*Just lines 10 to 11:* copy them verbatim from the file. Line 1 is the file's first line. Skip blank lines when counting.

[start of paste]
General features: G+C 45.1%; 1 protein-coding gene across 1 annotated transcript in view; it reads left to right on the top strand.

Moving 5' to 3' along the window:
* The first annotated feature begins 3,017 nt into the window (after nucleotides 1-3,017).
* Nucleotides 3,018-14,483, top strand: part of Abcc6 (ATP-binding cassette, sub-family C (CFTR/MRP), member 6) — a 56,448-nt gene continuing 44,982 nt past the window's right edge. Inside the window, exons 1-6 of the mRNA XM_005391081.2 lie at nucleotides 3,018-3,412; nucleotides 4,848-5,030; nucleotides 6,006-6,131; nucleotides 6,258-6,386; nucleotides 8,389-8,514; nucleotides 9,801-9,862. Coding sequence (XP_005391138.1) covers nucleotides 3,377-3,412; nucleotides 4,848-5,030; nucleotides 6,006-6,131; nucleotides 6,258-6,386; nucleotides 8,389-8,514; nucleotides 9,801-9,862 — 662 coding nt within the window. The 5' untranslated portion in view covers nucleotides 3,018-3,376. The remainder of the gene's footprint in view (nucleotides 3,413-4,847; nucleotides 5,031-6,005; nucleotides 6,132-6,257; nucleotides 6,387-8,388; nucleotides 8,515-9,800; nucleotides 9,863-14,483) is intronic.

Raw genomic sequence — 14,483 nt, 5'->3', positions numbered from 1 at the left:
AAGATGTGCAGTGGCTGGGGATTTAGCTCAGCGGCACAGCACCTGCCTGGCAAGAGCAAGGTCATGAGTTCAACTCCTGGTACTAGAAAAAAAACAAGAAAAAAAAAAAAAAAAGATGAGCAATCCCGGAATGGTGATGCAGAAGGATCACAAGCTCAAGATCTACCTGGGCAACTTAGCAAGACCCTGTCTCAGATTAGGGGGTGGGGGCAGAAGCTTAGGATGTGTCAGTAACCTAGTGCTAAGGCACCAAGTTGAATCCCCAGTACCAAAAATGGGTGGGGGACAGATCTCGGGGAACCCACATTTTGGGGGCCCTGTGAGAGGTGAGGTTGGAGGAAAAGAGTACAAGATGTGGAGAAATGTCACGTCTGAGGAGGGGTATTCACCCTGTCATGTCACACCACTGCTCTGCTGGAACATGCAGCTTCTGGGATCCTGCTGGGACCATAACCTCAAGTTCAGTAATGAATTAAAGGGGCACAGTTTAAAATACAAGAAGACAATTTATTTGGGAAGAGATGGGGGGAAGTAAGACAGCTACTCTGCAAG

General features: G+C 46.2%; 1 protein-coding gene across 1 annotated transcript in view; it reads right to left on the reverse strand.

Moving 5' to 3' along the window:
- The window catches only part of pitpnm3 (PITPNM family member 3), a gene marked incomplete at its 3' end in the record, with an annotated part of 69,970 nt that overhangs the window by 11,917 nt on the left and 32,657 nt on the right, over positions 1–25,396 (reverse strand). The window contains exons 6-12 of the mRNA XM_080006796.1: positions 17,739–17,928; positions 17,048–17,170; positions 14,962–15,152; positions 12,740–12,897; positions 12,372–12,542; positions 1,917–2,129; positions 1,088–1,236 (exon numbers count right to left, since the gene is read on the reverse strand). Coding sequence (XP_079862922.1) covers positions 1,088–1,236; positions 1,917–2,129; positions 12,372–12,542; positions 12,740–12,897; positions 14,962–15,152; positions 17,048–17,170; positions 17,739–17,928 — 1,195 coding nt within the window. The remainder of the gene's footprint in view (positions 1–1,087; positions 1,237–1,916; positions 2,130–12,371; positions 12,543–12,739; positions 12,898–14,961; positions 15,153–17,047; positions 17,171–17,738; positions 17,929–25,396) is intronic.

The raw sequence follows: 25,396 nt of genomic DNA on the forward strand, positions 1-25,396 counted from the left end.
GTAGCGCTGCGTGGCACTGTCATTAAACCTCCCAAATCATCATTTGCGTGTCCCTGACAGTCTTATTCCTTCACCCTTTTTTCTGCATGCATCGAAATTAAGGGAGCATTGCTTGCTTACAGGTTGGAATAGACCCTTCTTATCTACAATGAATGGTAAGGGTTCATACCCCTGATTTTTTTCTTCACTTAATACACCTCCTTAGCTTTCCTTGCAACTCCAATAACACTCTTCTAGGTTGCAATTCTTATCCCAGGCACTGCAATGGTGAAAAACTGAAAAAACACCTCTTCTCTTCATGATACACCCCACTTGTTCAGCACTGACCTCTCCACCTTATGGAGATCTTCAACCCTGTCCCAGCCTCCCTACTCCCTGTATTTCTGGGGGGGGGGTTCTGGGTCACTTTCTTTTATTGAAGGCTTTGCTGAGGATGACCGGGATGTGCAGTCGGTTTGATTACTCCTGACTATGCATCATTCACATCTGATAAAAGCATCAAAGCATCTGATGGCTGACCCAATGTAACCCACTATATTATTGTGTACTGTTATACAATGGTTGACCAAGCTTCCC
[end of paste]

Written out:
The raw sequence follows: 25,396 nt of genomic DNA on the forward strand, positions 1-25,396 counted from the left end.
GTAGCGCTGCGTGGCACTGTCATTAAACCTCCCAAATCATCATTTGCGTGTCCCTGACAGTCTTATTCCTTCACCCTTTTTTCTGCATGCATCGAAATTAAGGGAGCATTGCTTGCTTACAGGTTGGAATAGACCCTTCTTATCTACAATGAATGGTAAGGGTTCATACCCCTGATTTTTTTCTTCACTTAATACACCTCCTTAGCTTTCCTTGCAACTCCAATAACACTCTTCTAGGTTGCAATTCTTATCCCAGGCACTGCAATGGTGAAAAACTGAAAAAACACCTCTTCTCTTCATGATACACCCCACTTGTTCAGCACTGACCTCTCCACCTTATGGAGATCTTCAACCCTGTCCCAGCCTCCCTACTCCCTGTATTTCTGGGGGGGGGGTTCTGGGTCACTTTCTTTTATTGAAGGCTTTGCTGAGGATGACCGGGATGTGCAGTCGGTTTGATTACTCCTGACTATGCATCATTCACATCTGATAAAAGCATCAAAGCATCTGATGGCTGACCCAATGTAACCCACTATATTATTGTGTACTGTTATACAATGGTTGACCAAGCTTCCC